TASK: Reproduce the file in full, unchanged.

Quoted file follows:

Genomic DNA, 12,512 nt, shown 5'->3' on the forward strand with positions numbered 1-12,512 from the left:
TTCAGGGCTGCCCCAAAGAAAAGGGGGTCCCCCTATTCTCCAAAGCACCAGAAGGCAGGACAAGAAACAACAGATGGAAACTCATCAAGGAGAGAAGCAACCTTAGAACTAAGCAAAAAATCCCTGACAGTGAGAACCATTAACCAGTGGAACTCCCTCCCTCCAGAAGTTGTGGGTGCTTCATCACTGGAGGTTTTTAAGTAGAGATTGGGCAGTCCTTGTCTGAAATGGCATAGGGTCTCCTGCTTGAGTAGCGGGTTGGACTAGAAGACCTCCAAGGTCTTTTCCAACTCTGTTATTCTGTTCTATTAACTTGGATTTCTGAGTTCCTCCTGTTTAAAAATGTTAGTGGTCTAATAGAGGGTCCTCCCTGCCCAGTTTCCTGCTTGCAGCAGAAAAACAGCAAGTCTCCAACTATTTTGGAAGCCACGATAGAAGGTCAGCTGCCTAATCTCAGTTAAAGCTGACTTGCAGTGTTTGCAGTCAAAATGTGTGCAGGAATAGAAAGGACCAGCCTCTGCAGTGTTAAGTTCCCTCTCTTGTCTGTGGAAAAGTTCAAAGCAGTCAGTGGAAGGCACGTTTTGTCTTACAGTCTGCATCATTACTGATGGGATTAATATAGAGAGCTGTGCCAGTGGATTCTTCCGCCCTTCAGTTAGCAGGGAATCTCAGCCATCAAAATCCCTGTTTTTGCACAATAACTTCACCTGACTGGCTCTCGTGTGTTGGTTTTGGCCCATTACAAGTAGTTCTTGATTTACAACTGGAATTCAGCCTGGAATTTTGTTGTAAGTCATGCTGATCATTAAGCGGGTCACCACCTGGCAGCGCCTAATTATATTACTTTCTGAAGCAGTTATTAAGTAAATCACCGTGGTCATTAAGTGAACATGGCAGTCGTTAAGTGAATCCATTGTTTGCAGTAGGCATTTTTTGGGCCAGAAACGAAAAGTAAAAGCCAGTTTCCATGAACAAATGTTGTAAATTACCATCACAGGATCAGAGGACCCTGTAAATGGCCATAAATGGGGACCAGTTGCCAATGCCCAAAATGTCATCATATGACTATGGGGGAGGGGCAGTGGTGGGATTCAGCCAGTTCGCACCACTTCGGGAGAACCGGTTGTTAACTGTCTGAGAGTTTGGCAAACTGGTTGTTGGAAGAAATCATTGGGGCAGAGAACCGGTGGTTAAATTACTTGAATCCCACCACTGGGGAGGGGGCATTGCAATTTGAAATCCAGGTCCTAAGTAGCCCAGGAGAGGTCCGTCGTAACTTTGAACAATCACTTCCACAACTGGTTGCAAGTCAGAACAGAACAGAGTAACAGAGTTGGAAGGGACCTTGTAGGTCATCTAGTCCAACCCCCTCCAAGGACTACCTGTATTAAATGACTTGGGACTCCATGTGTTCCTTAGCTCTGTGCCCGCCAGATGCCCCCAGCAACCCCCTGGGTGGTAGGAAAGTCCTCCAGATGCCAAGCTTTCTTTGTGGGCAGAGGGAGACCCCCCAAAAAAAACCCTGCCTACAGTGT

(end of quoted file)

Genomic DNA, 12,512 nt, shown 5'->3' on the forward strand with positions numbered 1-12,512 from the left:
TTCAGGGCTGCCCCAAAGAAAAGGGGGTCCCCCTATTCTCCAAAGCACCAGAAGGCAGGACAAGAAACAACAGATGGAAACTCATCAAGGAGAGAAGCAACCTTAGAACTAAGCAAAAAATCCCTGACAGTGAGAACCATTAACCAGTGGAACTCCCTCCCTCCAGAAGTTGTGGGTGCTTCATCACTGGAGGTTTTTAAGTAGAGATTGGGCAGTCCTTGTCTGAAATGGCATAGGGTCTCCTGCTTGAGTAGCGGGTTGGACTAGAAGACCTCCAAGGTCTTTTCCAACTCTGTTATTCTGTTCTATTAACTTGGATTTCTGAGTTCCTCCTGTTTAAAAATGTTAGTGGTCTAATAGAGGGTCCTCCCTGCCCAGTTTCCTGCTTGCAGCAGAAAAACAGCAAGTCTCCAACTATTTTGGAAGCCACGATAGAAGGTCAGCTGCCTAATCTCAGTTAAAGCTGACTTGCAGTGTTTGCAGTCAAAATGTGTGCAGGAATAGAAAGGACCAGCCTCTGCAGTGTTAAGTTCCCTCTCTTGTCTGTGGAAAAGTTCAAAGCAGTCAGTGGAAGGCACGTTTTGTCTTACAGTCTGCATCATTACTGATGGGATTAATATAGAGAGCTGTGCCAGTGGATTCTTCCGCCCTTCAGTTAGCAGGGAATCTCAGCCATCAAAATCCCTGTTTTTGCACAATAACTTCACCTGACTGGCTCTCGTGTGTTGGTTTTGGCCCATTACAAGTAGTTCTTGATTTACAACTGGAATTCAGCCTGGAATTTTGTTGTAAGTCATGCTGATCATTAAGCGGGTCACCACCTGGCAGCGCCTAATTATATTACTTTCTGAAGCAGTTATTAAGTAAATCACCGTGGTCATTAAGTGAACATGGCAGTCGTTAAGTGAATCCATTGTTTGCAGTAGGCATTTTTTGGGCCAGAAACGAAAAGTAAAAGCCAGTTTCCATGAACAAATGTTGTAAATTACCATCACAGGATCAGAGGACCCTGTAAATGGCCATAAATGGGGACCAGTTGCCAATGCCCAAAATGTCATCATATGACTATGGGGGAGGGGCAGTGGTGGGATTCAGCCAGTTCGCACCACTTCGGGAGAACCGGTTGTTAACTGTCTGAGAGTTTGGCAAACTGGTTGTTGGAAGAAATCATTGGGGCAGAGAACCGGTGGTTAAATTACTTGAATCCCACCACTGGGGAGGGGGCATTGCAATTTGAAATCCAGGTCCTAAGTAGCCCAGGAGAGGTCCGTCGTAACTTTGAACAATCACTTCCACAACTGGTTGCAAGTCAGAACAGAACAGAGTAACAGAGTTGGAAGGGACCTTGTAGGTCATCTAGTCCAACCCCCTCCAAGGACTACCTGTATTAAATGACTTGGGACTCCATGTGTTCCTTAGCTCTGTGCCCGCCAGATGCCCCCAGCAACCCCCTGGGTGGTAGGAAAGTCCTCCAGATGCCAAGCTTTCTTTGTGGGCAGAGGGAGACCCCCCAAAAAAAACCCTGCCTACAGTGT